Meanwhile the Tunisian authorities have been taking a long hard look at what could have gone wrong that would have allowed a lone gunman to go on such a murderous rampage for so long after the alarm was raised. Several top security officials are expected to lose their jobs as well as officials who should have put in place the necessary measures given the fact that the country has been battling insurgents and extremists in the mountains and border regions with Algeria.

In the wake of the Tunisia government's decision to declare a state of emergency the BBC reports - "Tunisian President Beji Caid Essebsi said in a national address that "exceptional measures" were needed. "In order to face up to this scourge we need to be prepared. We need to have enough troops, proper training and material means - we are in desperate need of material means," he said, appealing for international counter-terrorism support and co-operation. The state of emergency will be in place for a renewable period of 30 days.

An official from the prime minister's office said several officials had been sacked in the wake of the attack, including the governor of Sousse. "Just as there have been security failures, there have also been political failures," Dhafer Neji told AFP. Security forces were criticised for not responding more quickly to the attack on 26 June in Sousse, when a gunman opened fire on tourists on a beach and in a hotel before being shot dead by police.

The gunman has been identified as student Seifeddine Rezgui, who authorities say had trained in Libya. Tunisian Prime Minister Habib Essid conceded in a BBC interview on Friday that the slow response of the police was a key problem. He said Rezgui had probably trained with the Ansar al-Sharia group, though Islamic State (IS) earlier said it was behind the attack. Eight people have been arrested on suspicion of collaborating with Rezgui, and the government says it has uncovered the network behind the Sousse attack. Tunisian President Beji Caid Essebsi - he admits something went wrong.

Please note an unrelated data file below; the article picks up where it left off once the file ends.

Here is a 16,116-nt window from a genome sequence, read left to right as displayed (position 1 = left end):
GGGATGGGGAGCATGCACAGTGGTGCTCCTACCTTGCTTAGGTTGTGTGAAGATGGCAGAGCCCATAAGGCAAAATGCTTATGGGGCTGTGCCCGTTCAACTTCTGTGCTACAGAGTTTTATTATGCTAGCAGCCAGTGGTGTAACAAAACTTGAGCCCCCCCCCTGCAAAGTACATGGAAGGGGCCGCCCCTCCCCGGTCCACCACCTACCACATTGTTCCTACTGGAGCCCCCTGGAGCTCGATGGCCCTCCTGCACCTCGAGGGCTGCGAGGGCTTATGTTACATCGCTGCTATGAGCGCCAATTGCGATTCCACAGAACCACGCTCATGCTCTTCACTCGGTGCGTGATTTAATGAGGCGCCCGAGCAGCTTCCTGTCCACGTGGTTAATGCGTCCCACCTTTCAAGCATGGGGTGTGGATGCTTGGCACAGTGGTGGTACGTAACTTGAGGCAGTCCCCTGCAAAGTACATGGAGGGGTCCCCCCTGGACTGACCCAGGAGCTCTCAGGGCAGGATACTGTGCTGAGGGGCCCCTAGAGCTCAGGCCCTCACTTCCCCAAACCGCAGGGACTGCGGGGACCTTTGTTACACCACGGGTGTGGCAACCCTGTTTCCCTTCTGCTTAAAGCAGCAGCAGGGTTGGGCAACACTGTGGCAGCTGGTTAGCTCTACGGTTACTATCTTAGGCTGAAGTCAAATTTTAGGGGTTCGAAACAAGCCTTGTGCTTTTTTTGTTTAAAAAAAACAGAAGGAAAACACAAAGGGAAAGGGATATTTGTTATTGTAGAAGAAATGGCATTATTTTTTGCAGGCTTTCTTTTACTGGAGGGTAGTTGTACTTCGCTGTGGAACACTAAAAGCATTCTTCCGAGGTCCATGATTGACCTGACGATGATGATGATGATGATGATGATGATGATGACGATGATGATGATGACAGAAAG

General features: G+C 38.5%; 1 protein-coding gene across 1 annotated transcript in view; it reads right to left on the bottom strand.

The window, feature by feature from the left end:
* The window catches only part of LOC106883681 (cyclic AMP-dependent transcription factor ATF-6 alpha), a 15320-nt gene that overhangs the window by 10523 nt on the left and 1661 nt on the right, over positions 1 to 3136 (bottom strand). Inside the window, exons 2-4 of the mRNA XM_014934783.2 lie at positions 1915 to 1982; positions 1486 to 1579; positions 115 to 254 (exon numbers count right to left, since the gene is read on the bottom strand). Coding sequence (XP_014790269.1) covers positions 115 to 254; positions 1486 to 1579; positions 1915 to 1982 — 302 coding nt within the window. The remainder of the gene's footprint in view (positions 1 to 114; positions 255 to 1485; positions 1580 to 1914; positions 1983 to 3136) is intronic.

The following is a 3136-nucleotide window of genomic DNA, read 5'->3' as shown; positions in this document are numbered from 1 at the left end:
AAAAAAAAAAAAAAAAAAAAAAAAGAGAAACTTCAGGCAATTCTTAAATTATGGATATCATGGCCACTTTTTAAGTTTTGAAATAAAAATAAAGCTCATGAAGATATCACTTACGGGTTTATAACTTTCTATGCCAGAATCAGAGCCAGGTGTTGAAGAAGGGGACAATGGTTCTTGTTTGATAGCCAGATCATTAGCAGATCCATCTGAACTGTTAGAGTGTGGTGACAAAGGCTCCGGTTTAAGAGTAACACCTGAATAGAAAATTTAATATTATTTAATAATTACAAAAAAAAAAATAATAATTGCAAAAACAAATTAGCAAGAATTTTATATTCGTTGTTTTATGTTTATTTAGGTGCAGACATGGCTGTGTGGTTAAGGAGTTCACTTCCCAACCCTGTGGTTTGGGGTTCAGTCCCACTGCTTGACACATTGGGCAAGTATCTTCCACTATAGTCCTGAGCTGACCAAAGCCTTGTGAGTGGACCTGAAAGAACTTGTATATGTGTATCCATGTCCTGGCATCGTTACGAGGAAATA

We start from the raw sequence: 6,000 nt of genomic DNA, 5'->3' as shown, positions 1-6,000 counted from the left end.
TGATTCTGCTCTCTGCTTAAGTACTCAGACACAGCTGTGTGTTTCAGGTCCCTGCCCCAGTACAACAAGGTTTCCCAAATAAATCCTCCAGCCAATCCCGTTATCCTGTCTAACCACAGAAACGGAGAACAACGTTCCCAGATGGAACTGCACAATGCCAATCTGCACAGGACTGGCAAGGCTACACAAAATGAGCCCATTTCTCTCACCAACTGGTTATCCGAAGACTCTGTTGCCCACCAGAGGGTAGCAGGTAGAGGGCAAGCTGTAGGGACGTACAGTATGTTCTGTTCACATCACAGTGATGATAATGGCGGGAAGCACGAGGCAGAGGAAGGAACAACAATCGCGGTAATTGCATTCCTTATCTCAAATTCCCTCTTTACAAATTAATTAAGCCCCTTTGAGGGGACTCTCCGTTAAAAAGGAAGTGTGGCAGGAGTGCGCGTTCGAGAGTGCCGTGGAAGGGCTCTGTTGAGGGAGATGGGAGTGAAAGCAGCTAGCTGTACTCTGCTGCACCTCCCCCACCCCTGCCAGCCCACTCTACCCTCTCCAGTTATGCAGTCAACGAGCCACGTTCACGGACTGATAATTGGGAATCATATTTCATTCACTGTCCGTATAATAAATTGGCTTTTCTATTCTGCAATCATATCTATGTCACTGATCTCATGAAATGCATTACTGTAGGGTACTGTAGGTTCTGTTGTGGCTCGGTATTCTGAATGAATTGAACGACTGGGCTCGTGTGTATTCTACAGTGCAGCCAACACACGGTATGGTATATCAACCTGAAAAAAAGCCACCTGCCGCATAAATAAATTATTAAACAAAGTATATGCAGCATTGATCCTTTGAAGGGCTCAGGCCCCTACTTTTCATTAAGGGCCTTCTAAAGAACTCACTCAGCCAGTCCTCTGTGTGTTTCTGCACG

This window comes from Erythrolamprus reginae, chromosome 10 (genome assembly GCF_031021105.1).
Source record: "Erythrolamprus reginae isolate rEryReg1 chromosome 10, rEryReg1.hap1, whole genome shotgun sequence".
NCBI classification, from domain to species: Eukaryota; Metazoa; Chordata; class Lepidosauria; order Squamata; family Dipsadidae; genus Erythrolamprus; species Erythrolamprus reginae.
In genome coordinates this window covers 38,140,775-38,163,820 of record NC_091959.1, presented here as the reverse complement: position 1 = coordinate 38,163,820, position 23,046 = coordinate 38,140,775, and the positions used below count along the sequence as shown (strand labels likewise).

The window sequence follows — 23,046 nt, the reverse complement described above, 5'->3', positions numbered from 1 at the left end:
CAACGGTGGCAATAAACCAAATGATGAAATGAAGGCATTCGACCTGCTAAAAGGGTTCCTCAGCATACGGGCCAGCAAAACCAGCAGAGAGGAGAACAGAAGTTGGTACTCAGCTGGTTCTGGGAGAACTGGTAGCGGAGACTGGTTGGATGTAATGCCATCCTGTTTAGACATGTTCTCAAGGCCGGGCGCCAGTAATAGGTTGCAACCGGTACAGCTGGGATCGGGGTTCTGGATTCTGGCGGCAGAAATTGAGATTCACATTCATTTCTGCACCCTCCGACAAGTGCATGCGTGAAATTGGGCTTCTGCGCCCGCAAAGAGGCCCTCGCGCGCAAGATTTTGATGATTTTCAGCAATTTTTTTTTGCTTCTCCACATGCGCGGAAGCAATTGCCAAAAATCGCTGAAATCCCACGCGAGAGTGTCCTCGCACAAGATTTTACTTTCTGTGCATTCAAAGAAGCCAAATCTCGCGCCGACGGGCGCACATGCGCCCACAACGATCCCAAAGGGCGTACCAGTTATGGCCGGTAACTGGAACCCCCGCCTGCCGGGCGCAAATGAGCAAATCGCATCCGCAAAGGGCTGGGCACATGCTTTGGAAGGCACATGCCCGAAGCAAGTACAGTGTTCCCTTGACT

Authorities have also pledged to close some 80 mosques that were operating outside government control and accused of spreading extremism.

Analysts say Tunisia has been put at risk by the chaotic situation in neighbouring Libya, and by the danger posed by Tunisians who have gone to fight in Syria and Iraq returning home. In his speech on Saturday, Mr Essebsi spoke in general terms about the threat posed by Libya.

He also spoke at length about the economic and social challenges facing the country, including high unemployment and poverty in the country's interior. Tunisian security forces had responded to security challenges "gradually", he said, "because we did not have the culture of terrorism in Tunisia".

The last time Tunisia declared a state of emergency was in 2011, in the uprising which overthrew President Zine al-Abidine Ben Ali. It was lifted in March 2014. Officials are expected to pass a counter-terrorism bill that has been in parliament since early 2014 in the coming weeks.

The Sousse attack represented the second blow in three months to Tunisia's tourism industry, an important sector for the country.

In March, two gunmen killed 22 people at the renowned Bardo museum in Tunisia's capital, Tunis.

We join others in extending condolences to the bereaved as well as those wounded in the mindless attack on unarmed, unprotected and innocent civilians whose only crime was that they dared to enjoy their holidays in another beautiful country.

May the souls of the dead rest in perfect peace.